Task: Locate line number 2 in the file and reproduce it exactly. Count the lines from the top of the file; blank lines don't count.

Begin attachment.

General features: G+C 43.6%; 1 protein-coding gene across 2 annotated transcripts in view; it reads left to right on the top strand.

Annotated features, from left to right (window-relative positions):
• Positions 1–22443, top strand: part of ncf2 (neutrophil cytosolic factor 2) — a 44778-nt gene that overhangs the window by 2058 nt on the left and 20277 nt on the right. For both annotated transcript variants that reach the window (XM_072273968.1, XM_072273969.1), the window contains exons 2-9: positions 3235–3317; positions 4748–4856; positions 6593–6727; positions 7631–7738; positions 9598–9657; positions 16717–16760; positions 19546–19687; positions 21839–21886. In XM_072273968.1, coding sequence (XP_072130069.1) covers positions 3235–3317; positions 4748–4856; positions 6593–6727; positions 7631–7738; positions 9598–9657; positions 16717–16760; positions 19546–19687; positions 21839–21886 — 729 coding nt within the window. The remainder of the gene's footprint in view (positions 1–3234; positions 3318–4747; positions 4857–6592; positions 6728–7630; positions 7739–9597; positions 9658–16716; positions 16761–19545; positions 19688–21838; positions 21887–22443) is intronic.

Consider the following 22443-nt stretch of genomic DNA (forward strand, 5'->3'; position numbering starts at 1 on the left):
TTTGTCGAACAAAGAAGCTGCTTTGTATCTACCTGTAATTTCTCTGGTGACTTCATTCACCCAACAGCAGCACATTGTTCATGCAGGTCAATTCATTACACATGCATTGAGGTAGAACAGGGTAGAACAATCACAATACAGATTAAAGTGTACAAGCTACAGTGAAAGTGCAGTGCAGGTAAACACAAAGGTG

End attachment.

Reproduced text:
Annotated features, from left to right (window-relative positions):